Traveling with HIV
Traveling outside the United States can be risky for anyone. However, it may require special precautions for people with HIV. For example, travel to some developing countries can increase the risk of getting an opportunistic infection. For some destinations, you may need certain vaccines. Your health care provider can review your medical record to ensure the vaccines are safe for you.
Before You Travel
Talk to your health care provider at least 4 to 6 weeks before you travel.
- Discuss medicine, such as antibiotics to treat travelers’ diarrhea, and vaccines you may need.
- Learn about the health risks in the places you plan to visit.
- Learn about specific measures you need to take to stay healthy.
- Gather the names of HIV health care providers or clinics in the area you plan to visit.
Learn about your insurance.
- Review your medical insurance to see what travel coverage it provides.
- Take proof of insurance. Copy or scan your policy and send the image to an email address you can access when traveling.
- Leave a copy of your insurance at home and tell your friends or family where you left it.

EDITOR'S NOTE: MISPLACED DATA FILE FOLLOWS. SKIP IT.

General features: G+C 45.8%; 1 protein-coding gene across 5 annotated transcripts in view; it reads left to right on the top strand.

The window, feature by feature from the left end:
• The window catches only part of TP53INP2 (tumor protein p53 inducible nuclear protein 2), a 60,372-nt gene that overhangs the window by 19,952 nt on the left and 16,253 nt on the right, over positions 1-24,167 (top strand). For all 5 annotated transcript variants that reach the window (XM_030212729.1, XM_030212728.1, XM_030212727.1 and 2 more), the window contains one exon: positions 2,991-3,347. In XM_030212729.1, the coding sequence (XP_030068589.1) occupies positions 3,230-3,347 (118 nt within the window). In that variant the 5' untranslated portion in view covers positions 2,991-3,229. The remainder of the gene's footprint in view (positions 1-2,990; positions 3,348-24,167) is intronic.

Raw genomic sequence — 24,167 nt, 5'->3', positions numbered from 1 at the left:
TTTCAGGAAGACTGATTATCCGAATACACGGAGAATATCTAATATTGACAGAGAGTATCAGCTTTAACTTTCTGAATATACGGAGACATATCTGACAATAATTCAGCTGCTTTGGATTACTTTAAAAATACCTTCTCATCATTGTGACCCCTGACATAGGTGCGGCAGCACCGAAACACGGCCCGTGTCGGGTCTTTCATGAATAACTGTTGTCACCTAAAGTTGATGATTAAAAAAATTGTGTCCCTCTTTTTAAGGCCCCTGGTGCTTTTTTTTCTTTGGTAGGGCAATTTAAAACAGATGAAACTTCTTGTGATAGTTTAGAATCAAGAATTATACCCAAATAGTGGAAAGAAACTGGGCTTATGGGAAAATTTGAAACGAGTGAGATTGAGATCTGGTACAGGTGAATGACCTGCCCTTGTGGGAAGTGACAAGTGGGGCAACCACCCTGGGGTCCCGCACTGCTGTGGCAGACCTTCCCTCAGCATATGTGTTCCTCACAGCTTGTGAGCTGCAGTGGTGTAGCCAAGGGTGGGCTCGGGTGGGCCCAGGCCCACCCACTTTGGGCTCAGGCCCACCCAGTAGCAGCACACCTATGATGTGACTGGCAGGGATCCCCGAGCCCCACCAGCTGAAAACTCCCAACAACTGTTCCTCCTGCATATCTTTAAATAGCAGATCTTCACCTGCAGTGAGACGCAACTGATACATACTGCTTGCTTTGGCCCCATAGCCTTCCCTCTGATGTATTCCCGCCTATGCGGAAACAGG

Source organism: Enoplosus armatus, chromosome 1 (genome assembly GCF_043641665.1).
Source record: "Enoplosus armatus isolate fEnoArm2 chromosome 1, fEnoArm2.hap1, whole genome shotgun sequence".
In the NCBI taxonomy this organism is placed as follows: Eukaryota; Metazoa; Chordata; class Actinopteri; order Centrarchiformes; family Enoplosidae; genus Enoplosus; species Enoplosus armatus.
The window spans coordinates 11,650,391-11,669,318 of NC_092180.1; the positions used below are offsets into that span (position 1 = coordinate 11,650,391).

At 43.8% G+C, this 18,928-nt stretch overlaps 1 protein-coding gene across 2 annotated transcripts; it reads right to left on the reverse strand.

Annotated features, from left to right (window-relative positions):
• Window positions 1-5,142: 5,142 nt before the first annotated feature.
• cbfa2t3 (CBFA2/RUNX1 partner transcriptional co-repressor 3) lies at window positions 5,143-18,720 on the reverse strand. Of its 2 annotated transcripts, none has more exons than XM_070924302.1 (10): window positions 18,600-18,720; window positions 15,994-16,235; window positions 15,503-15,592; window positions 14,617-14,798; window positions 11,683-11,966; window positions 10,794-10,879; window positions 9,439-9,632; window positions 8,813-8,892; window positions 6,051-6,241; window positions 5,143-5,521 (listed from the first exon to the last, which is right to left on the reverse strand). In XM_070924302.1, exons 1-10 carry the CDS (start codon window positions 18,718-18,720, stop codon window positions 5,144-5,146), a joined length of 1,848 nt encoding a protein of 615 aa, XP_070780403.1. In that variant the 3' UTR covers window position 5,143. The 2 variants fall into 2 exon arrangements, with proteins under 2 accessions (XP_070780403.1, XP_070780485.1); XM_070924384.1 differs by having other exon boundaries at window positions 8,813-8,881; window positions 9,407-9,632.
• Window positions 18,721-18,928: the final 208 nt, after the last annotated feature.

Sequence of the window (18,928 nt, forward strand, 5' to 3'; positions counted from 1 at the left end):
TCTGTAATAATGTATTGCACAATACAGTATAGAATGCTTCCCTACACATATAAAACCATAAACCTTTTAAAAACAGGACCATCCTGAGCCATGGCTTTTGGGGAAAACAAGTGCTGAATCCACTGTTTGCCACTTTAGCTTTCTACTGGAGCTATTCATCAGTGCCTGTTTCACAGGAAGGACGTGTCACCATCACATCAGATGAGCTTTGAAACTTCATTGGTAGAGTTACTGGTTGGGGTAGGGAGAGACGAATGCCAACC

- Consider purchasing additional travel insurance if your insurance doesn’t cover emergency transportation to a health care facility, or the cost of care received in other countries.
Learn about your destination.
- Find out if the countries you plan to visit have special health rules for visitors, especially visitors with HIV.
Stick to safe eating and drinking habits.
- Food and water in some developing countries may contain germs that could make you sick.
- Eat only hot foods.
- Drink bottled water or drinks, hot coffee or tea, wine, beer, or other alcoholic beverages.
- Avoid raw fruit or vegetables that you do not peel yourself.
- Avoid eating raw or undercooked seafood or meat or unpasteurized dairy products.
- Tap water and drinks or ice made with tap water could make you sick.
Take care of yourself and protect others.
- Take all your medications on schedule.
- Stick to your special diet if you are on one.
- Take the same precautions you take at home to prevent transmitting HIV to others.
Avoid direct contact with animal waste.
- Animal waste (stool) in soil or on sidewalks can be harmful to people with HIV.
- Wear shoes to protect yourself from direct contact with animal waste.
- Use towels to protect yourself from animal waste when lying on a beach or in parks.
- Wash your hands with soap and water after physical contact with animals.
Avoid hospitals and clinics where coughing tuberculosis (TB) patients are treated.
- TB is very common worldwide and can be severe in people with HIV.
- See your health care provider when you return to discuss whether you should be tested for TB.